All people in the United States are free to leave their jobs. This is true even if a worker owes the employer money and even if the worker is not legally in the United States.
Human trafficking is a modern-day form of slavery and a violation of basic human rights. Victims of trafficking are commonly forced to work as farmworkers, household servants, or prostitutes, or in factory sweatshops.
Human trafficking is against the law. The Trafficking Victims Protection Act of 2000, a federal law, defines human trafficking as recruiting, harboring, moving, obtaining or maintaining a person by fraud, force or coercion for a commercial sex act, involuntary servitude, debt bondage, peonage, or slavery.
Common tactics used by traffickers to control their victims include:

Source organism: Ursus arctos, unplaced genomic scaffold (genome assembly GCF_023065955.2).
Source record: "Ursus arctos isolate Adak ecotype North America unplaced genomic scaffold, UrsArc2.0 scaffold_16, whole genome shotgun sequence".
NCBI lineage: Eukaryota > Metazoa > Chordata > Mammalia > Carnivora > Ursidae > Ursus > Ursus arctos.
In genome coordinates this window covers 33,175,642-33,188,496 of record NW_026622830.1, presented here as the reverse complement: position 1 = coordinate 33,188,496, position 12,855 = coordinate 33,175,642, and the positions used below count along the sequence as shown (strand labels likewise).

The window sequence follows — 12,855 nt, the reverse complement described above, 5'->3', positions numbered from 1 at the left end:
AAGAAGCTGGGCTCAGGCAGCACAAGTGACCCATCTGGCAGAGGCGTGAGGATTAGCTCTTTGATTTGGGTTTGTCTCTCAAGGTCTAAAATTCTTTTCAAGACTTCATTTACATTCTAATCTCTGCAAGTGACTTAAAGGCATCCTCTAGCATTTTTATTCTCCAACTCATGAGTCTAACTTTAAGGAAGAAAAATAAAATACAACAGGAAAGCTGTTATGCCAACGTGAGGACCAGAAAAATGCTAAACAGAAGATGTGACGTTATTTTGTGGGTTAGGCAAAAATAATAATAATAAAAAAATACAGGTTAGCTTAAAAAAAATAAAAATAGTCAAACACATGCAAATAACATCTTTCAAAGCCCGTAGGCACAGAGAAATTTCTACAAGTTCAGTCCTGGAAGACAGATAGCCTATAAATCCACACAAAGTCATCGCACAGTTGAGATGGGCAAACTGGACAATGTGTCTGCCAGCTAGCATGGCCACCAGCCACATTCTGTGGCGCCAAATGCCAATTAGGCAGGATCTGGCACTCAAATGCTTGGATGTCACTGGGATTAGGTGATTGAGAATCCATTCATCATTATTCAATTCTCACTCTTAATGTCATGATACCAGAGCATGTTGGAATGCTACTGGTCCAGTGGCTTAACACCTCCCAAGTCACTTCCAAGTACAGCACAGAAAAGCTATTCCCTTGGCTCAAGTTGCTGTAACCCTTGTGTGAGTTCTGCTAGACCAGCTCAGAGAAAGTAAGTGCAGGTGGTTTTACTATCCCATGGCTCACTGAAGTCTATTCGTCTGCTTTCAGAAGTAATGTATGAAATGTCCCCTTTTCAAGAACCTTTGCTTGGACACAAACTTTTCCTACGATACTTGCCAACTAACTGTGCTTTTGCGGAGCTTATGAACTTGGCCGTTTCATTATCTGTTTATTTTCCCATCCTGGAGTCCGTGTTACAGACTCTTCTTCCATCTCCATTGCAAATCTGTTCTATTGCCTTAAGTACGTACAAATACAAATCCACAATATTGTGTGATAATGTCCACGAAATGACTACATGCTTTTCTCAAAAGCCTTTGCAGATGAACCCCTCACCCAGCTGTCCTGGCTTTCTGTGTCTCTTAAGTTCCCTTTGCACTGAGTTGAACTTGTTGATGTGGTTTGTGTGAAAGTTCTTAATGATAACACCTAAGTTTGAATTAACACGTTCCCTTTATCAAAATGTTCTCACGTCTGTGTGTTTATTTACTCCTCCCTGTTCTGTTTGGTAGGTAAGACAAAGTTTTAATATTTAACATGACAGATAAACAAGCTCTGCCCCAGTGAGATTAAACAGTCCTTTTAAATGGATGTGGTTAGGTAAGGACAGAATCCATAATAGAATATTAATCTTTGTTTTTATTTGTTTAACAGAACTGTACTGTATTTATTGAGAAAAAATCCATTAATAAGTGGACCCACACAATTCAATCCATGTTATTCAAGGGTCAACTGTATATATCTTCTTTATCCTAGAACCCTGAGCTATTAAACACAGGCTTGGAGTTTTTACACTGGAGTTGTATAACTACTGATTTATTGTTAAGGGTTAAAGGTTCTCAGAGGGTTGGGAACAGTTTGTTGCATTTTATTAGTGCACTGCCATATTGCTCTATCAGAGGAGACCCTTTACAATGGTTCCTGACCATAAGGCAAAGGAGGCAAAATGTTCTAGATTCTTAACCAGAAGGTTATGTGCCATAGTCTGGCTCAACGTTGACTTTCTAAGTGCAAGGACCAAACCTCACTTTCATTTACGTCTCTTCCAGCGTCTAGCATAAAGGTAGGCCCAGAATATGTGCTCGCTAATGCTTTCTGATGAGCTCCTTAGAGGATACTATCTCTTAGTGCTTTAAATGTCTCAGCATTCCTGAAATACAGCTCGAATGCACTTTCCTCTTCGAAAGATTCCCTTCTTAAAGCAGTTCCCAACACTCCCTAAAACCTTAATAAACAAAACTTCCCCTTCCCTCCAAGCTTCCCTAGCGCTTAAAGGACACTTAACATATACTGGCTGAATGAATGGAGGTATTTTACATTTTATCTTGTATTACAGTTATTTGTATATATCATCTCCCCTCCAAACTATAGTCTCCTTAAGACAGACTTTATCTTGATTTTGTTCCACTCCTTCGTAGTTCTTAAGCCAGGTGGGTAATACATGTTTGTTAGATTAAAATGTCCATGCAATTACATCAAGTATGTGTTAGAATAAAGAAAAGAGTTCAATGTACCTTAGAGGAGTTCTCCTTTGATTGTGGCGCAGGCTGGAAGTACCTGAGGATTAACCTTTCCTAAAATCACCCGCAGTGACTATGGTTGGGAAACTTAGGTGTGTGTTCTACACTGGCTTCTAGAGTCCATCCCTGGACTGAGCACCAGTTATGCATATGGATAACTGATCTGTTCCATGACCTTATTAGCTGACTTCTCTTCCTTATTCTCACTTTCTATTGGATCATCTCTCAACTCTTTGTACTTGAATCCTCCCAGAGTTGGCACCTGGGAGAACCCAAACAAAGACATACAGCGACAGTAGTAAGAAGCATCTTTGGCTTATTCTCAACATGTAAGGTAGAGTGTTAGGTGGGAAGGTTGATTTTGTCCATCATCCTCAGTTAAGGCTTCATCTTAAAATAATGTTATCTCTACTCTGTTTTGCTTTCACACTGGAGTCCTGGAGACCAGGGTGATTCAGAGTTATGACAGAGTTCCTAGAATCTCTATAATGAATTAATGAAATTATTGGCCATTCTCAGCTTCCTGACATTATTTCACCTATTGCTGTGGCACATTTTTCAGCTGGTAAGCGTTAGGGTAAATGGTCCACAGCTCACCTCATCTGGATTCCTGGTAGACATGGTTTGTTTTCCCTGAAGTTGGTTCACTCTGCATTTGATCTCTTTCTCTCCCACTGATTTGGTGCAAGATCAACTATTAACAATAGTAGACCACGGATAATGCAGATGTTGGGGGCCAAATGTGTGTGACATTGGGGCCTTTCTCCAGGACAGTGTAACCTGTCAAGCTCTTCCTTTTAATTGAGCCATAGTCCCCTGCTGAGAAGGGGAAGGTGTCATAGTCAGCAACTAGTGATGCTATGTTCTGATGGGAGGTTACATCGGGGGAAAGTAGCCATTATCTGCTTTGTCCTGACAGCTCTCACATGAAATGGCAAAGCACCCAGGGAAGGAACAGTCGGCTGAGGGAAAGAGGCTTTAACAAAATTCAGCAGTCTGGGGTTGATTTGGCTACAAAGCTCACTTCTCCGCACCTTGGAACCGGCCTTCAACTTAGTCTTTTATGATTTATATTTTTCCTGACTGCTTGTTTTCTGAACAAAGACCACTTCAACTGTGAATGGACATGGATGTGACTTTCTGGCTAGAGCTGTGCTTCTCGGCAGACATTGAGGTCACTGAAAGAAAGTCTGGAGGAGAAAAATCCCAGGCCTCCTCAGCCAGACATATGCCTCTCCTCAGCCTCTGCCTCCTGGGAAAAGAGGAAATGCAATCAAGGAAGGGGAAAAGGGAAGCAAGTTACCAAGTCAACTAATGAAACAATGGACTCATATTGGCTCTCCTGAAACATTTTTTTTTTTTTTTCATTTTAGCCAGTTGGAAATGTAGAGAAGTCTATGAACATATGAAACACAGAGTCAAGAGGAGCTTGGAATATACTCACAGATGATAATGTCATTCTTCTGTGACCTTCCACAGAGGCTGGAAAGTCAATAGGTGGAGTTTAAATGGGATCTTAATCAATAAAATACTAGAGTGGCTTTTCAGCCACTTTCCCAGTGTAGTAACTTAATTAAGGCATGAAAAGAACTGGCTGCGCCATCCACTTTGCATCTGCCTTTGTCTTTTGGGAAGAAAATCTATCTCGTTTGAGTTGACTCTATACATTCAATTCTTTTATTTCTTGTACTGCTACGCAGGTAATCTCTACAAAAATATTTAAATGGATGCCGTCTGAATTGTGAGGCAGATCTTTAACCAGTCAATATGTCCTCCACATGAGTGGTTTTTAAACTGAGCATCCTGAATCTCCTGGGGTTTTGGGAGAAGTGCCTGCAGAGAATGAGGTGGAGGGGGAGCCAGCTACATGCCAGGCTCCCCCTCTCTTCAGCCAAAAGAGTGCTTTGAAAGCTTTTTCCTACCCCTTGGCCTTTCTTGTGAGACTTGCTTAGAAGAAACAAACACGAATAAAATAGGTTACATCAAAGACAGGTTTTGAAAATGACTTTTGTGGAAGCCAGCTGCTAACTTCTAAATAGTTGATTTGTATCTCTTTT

- Physical violence;
- Confiscation of the victim’s identification papers or travel documents;
- Confining victims and not allowing them to leave the premises or isolating them without transportation or the means to leave without the trafficker’s consent;
- Threats of violence or serious harm to the victim or his family if the victim refuses to provide the labor or service;
- Claims that the victim will be arrested or deported if s/he stops working for the trafficker;
- Making the victim indebted to the traffickers or their cohorts for fees or charges for things like recruitment, smuggling, food, or transportation.
The Farmworker Unit helps victims of trafficking. If you or someone you know possibly is or has been a victim of trafficking, please contact us.